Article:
Despite political pressure to improve graduation rates, few states have done anything serious to increase the low proportions of community-college students who actually earn degrees, according to a survey released today.
In the survey of community-college officials from all 50 states and the District of Columbia, by the University of Alabama Education Policy Center, two-thirds said that budget cuts will make it difficult for them to increase graduation rates. Fewer than one in 12 states had any long-term plan to pay for the costs associated with increasing the number of adults with degrees.
The news comes two and a half years after President Barack Obama announced his American Graduation Initiative, setting a goal of restoring the country to first place by 2020 in the proportion of 25- to 34-year-olds with postsecondary credentials.
U.S. community colleges—which enroll 43 percent of the nation’s college students—were the centerpiece of the Obama plan, which he announced in 2009 at a community college near Detroit. Only one in five of those who enroll in community colleges—and, in some states, barely one in 10—graduates within three years, while only about half of students who attend four-year colleges earn their bachelor’s degrees within six years.
Budget cuts, rising tuition, limited course availability, and difficulty transferring credits from one institution to another all remain as obstacles to the Obama administration’s goal of raising community-college graduation rates by 50 percent, or producing five million more degree-holders, by 2020, and education experts have said the target is unlikely to be reached.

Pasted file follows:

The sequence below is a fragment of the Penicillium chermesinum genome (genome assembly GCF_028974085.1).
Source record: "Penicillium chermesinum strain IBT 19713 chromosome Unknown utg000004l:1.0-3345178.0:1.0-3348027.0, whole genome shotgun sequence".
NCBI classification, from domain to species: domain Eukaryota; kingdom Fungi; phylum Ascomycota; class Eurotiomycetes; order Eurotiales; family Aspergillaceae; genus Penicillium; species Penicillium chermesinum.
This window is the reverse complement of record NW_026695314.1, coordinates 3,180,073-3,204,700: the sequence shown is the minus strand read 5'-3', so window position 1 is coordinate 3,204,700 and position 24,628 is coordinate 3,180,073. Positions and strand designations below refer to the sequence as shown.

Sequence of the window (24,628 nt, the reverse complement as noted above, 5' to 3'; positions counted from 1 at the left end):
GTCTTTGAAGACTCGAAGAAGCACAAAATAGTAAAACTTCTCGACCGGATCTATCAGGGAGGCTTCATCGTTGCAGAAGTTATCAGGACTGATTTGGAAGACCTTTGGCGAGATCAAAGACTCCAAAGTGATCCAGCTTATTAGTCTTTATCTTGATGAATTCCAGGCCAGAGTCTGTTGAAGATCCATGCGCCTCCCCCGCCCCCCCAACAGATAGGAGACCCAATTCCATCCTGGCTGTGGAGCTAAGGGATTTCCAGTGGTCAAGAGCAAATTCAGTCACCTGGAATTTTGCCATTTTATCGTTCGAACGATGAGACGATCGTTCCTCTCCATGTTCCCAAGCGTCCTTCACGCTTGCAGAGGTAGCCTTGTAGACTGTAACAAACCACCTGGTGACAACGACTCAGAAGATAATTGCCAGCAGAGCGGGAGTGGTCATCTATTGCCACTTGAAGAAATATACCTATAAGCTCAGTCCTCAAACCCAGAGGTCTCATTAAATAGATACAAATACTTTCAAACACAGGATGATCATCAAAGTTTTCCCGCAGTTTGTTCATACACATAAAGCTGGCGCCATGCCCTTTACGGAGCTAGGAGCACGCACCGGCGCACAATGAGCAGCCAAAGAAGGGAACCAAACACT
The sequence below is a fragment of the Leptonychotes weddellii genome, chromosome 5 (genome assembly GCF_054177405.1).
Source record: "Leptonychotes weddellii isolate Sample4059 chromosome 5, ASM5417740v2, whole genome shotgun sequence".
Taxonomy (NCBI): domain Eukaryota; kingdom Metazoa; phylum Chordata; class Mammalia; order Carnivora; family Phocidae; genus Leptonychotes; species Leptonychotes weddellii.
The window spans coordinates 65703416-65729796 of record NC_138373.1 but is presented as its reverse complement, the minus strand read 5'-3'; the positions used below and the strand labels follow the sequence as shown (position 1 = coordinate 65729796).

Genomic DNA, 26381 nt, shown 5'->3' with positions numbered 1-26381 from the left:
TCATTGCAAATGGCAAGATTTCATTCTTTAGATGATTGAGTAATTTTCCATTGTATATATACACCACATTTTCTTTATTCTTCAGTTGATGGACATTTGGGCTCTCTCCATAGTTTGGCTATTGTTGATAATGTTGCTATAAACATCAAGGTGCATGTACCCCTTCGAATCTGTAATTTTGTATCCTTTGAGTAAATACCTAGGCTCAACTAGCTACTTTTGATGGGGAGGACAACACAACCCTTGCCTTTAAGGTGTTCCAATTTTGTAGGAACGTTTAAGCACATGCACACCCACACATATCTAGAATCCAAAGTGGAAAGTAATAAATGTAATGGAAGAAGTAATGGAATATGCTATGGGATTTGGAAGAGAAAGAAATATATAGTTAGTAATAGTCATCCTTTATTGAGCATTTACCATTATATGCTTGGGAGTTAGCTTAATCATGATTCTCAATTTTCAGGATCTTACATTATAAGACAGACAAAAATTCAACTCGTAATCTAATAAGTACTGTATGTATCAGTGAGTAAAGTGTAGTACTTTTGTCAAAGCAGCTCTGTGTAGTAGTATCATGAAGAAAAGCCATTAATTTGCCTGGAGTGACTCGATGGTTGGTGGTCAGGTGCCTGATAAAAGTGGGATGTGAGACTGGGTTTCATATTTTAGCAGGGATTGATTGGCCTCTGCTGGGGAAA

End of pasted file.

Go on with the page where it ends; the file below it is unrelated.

The University of Alabama center surveyed members of the National Council of State Directors of Community Colleges in each of the 50 states and the nation’s capital. About a third of respondents said community colleges in their states are limiting enrollments. More than three-quarters said that their states make it difficult to transfer credits to four-year institutions. And nearly two-thirds said their public flagship and regional universities have raised admissions standards, keeping even more community-college students out, including many from underrepresented groups that now account for the greatest growth in the U.S. population.
America’s low graduation rates now make it 16th in the world in the proportion of young people (aged 25 to 34) with postsecondary degrees.